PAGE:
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Cisco Seeks Intelligence

Cisco Systems Inc. (Nasdaq: CSCO) has announced a new strategy for adding intelligent applications to its switches, but it looks like there's more flash than substance at this point (see Cisco Adds Intelligence).

Cisco unveiled its Storage Services Module (SSM), a 32-port card that plugs into its MDS 9000 switches to provide volume management, migration, replication, backup, and virtualization. It also revealed a roster of hardware and software partners that will build applications on the platform through Cisco's SANTap protocol, which links the SSM with third-party software and appliances.

Ciscos SSM replaces the company's previous approach of using different modules for different applications. Currently, IBM and Veritas software for the MDS 9000 runs on different Cisco cards.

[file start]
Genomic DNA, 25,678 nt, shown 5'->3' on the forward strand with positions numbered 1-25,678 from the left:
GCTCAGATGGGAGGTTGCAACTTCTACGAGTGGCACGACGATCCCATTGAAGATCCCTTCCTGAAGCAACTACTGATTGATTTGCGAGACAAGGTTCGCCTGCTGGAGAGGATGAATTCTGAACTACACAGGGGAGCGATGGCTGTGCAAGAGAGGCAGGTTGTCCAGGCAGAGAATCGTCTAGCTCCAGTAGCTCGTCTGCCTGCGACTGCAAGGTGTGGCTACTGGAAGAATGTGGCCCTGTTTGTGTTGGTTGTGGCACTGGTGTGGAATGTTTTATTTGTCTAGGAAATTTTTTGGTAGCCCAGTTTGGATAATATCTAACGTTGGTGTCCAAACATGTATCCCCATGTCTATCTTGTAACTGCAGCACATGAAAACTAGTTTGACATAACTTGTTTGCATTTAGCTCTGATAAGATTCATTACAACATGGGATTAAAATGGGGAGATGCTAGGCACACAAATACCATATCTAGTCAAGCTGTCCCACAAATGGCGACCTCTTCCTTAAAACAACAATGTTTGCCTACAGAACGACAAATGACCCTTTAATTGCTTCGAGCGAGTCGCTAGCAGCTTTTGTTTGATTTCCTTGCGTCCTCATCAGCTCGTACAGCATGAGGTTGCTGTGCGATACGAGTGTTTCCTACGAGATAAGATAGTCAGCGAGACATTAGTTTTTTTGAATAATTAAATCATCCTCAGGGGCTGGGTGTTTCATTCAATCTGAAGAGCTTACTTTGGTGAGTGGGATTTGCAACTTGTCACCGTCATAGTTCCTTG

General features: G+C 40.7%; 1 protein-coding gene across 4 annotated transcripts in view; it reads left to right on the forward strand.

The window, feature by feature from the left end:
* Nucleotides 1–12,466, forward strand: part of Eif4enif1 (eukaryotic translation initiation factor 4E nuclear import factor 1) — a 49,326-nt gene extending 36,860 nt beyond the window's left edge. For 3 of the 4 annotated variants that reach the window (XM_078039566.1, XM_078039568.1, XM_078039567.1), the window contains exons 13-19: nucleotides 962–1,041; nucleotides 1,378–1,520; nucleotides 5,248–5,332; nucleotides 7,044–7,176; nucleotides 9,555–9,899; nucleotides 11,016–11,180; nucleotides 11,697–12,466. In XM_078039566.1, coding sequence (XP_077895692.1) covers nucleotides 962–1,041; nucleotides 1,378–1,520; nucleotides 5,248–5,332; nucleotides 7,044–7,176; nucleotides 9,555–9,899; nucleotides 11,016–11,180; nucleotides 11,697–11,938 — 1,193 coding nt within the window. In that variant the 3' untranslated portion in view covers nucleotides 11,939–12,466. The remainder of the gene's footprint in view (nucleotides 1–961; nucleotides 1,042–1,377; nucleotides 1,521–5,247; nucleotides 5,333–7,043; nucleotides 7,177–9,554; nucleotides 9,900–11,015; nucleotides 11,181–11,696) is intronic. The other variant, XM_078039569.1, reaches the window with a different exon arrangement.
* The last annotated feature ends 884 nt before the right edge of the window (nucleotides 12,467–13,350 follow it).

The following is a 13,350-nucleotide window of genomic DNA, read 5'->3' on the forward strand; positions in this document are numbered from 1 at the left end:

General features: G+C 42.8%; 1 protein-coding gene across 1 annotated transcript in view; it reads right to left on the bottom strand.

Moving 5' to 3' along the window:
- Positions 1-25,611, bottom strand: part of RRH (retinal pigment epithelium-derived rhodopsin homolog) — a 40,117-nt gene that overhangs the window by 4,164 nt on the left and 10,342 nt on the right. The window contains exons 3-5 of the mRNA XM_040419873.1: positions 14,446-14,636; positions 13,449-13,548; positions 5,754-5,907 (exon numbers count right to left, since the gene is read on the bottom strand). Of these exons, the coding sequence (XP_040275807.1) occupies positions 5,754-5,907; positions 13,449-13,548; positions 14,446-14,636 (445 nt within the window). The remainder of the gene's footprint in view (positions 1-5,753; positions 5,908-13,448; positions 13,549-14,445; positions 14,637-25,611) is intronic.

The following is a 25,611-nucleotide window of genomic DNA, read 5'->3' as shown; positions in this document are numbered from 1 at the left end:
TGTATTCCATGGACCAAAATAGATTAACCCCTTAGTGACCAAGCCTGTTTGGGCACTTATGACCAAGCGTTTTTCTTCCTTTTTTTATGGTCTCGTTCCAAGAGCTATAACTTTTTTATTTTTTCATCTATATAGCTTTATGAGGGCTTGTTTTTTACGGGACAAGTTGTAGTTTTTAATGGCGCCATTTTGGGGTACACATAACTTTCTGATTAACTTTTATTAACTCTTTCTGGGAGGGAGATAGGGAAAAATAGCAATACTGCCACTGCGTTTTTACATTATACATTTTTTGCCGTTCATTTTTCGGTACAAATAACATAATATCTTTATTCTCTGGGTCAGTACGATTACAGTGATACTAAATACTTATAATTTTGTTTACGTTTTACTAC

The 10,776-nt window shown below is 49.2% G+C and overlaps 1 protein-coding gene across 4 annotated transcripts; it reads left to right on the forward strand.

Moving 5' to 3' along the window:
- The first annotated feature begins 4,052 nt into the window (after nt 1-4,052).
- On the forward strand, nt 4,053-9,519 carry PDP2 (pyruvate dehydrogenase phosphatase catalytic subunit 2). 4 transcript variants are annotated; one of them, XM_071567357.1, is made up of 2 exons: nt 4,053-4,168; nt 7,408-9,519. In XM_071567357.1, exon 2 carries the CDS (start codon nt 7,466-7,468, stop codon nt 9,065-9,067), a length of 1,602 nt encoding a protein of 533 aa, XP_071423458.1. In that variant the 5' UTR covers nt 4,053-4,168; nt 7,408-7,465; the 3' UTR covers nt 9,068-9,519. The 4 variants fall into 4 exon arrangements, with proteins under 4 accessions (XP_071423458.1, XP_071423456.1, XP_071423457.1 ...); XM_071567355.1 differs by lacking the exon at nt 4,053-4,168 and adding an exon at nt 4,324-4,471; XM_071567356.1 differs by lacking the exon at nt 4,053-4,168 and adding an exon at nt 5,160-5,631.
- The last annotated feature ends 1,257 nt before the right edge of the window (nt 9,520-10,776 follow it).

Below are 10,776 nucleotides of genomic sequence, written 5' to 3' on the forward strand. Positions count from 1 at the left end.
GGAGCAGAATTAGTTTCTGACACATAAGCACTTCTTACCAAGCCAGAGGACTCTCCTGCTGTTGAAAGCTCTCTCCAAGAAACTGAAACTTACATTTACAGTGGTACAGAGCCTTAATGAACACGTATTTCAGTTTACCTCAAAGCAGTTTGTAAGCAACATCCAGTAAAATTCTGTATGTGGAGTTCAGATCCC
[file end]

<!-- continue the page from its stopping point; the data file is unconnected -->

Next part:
Making every partner write to the same module is progress, according to analyst Arun Taneja of the Taneja Group. “My issue with Cisco has always been you need a separate hardware module with each application,” he says. “With IBM [SAN Volume Controller], you need a caching module; with Veritas, you need a services module. That doesn’t make sense. There’s no way I’m buying a $30,000 switch and have to buy separate modules to run each application. This way makes more sense.”

Cisco’s major partners so far are EMC Corp. (NYSE: EMC), IBM Corp. (NYSE: IBM), and Veritas Software Corp. (Nasdaq: VRTS). EMC will use the SSM in its Storage Router, which is due around midyear (see EMC Takes Storage Router for a Spin). An IBM spokeswoman says her company will use SSM for business continuity applications at first. (Interestingly, IBM's SAN Volume Controller, which works with the MDS 9000, remains untouched by SANTap.) Veritas already ports its Storage Foundation for Networks virtualization software to Cisco hardware, but would not specify how it will use the SSM (see Veritas, Cisco Ship Switch App).

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